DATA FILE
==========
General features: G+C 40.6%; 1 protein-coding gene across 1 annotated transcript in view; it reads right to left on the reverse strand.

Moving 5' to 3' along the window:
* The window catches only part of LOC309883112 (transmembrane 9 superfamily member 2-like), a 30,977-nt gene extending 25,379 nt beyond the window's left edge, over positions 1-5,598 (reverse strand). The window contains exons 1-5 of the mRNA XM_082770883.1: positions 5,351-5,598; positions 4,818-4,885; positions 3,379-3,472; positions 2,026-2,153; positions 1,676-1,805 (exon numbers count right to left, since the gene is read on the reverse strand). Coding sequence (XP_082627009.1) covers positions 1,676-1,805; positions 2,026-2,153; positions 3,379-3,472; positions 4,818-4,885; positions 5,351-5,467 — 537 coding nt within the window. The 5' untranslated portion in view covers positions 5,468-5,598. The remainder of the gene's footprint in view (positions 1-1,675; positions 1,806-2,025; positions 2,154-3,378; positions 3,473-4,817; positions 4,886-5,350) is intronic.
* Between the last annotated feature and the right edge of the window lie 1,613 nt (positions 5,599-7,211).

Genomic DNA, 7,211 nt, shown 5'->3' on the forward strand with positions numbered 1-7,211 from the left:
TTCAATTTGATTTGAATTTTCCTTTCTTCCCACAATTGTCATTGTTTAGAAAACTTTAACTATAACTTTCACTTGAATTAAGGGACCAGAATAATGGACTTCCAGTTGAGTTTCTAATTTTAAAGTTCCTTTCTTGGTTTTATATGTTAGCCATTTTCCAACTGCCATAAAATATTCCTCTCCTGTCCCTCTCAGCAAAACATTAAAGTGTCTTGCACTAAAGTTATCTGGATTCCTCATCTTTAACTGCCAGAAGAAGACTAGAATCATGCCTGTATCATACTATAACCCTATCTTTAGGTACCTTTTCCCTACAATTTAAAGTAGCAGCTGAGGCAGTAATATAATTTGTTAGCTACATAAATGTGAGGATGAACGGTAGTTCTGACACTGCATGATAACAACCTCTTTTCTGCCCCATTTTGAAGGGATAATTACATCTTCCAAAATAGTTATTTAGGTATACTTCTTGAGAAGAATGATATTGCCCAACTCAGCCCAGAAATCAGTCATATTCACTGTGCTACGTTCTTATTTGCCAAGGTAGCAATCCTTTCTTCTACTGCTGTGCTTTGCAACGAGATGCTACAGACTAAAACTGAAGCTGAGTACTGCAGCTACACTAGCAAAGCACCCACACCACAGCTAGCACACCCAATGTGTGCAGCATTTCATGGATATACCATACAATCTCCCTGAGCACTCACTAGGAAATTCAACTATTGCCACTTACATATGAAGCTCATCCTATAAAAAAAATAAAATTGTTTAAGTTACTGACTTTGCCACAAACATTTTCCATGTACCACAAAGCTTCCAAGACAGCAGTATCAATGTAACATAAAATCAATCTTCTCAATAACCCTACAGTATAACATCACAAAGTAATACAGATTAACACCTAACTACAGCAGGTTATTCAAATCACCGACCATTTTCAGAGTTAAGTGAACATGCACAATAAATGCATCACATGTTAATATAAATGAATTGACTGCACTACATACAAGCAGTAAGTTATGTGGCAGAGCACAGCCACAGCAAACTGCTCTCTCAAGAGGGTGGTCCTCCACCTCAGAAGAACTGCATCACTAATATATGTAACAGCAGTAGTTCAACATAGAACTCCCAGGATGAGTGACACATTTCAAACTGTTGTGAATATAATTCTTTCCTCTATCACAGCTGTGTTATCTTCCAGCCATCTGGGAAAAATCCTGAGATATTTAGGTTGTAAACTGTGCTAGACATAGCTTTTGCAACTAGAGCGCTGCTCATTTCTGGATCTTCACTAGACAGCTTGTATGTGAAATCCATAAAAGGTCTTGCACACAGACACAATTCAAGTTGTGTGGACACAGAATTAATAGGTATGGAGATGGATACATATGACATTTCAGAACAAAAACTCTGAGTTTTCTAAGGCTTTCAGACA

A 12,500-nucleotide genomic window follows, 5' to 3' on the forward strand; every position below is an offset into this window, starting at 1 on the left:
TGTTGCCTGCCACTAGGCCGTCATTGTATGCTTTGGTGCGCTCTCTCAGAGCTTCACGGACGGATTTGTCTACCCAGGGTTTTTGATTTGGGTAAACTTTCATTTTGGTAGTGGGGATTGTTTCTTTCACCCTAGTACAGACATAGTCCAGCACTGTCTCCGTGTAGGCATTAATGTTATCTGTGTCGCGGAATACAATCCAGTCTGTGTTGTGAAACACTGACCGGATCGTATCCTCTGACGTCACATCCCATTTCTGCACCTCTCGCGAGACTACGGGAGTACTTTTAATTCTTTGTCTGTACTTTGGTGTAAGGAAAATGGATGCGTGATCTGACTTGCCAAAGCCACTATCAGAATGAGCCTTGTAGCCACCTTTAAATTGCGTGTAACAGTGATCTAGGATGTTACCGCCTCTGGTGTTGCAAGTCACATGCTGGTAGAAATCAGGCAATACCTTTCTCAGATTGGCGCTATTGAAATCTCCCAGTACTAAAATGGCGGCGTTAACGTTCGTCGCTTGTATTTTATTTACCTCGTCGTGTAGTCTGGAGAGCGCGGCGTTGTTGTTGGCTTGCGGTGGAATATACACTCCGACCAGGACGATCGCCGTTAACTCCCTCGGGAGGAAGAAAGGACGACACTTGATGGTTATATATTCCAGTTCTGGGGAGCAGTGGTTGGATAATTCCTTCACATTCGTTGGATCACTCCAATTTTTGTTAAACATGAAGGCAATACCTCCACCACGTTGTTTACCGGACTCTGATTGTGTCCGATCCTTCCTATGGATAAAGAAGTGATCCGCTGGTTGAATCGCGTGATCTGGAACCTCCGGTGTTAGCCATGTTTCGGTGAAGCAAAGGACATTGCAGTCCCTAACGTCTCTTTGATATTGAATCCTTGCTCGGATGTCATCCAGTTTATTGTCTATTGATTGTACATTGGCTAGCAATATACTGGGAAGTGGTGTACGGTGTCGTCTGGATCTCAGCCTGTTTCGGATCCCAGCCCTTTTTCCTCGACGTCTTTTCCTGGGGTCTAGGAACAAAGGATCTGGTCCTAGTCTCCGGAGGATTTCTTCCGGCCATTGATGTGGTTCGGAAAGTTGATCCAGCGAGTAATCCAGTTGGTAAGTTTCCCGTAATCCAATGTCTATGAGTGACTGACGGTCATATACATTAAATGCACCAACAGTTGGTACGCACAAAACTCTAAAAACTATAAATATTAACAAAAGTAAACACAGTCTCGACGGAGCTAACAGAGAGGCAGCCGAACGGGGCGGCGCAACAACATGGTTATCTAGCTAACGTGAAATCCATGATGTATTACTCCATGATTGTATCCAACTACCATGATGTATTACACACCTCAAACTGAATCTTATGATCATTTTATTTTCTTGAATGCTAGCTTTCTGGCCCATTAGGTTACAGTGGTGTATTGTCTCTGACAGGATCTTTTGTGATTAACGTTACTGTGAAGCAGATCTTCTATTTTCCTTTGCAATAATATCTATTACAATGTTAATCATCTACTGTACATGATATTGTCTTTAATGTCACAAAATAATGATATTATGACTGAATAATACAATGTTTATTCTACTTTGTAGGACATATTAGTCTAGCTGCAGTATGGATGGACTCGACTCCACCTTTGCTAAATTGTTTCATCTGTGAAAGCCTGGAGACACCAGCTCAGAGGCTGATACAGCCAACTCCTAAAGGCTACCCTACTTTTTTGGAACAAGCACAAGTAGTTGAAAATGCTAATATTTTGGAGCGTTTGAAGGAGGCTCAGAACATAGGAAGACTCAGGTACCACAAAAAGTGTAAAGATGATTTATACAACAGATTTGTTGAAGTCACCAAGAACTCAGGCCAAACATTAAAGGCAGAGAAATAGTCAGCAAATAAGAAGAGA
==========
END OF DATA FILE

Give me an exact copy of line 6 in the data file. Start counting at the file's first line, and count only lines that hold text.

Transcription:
TTCAATTTGATTTGAATTTTCCTTTCTTCCCACAATTGTCATTGTTTAGAAAACTTTAACTATAACTTTCACTTGAATTAAGGGACCAGAATAATGGACTTCCAGTTGAGTTTCTAATTTTAAAGTTCCTTTCTTGGTTTTATATGTTAGCCATTTTCCAACTGCCATAAAATATTCCTCTCCTGTCCCTCTCAGCAAAACATTAAAGTGTCTTGCACTAAAGTTATCTGGATTCCTCATCTTTAACTGCCAGAAGAAGACTAGAATCATGCCTGTATCATACTATAACCCTATCTTTAGGTACCTTTTCCCTACAATTTAAAGTAGCAGCTGAGGCAGTAATATAATTTGTTAGCTACATAAATGTGAGGATGAACGGTAGTTCTGACACTGCATGATAACAACCTCTTTTCTGCCCCATTTTGAAGGGATAATTACATCTTCCAAAATAGTTATTTAGGTATACTTCTTGAGAAGAATGATATTGCCCAACTCAGCCCAGAAATCAGTCATATTCACTGTGCTACGTTCTTATTTGCCAAGGTAGCAATCCTTTCTTCTACTGCTGTGCTTTGCAACGAGATGCTACAGACTAAAACTGAAGCTGAGTACTGCAGCTACACTAGCAAAGCACCCACACCACAGCTAGCACACCCAATGTGTGCAGCATTTCATGGATATACCATACAATCTCCCTGAGCACTCACTAGGAAATTCAACTATTGCCACTTACATATGAAGCTCATCCTATAAAAAAAATAAAATTGTTTAAGTTACTGACTTTGCCACAAACATTTTCCATGTACCACAAAGCTTCCAAGACAGCAGTATCAATGTAACATAAAATCAATCTTCTCAATAACCCTACAGTATAACATCACAAAGTAATACAGATTAACACCTAACTACAGCAGGTTATTCAAATCACCGACCATTTTCAGAGTTAAGTGAACATGCACAATAAATGCATCACATGTTAATATAAATGAATTGACTGCACTACATACAAGCAGTAAGTTATGTGGCAGAGCACAGCCACAGCAAACTGCTCTCTCAAGAGGGTGGTCCTCCACCTCAGAAGAACTGCATCACTAATATATGTAACAGCAGTAGTTCAACATAGAACTCCCAGGATGAGTGACACATTTCAAACTGTTGTGAATATAATTCTTTCCTCTATCACAGCTGTGTTATCTTCCAGCCATCTGGGAAAAATCCTGAGATATTTAGGTTGTAAACTGTGCTAGACATAGCTTTTGCAACTAGAGCGCTGCTCATTTCTGGATCTTCACTAGACAGCTTGTATGTGAAATCCATAAAAGGTCTTGCACACAGACACAATTCAAGTTGTGTGGACACAGAATTAATAGGTATGGAGATGGATACATATGACATTTCAGAACAAAAACTCTGAGTTTTCTAAGGCTTTCAGACA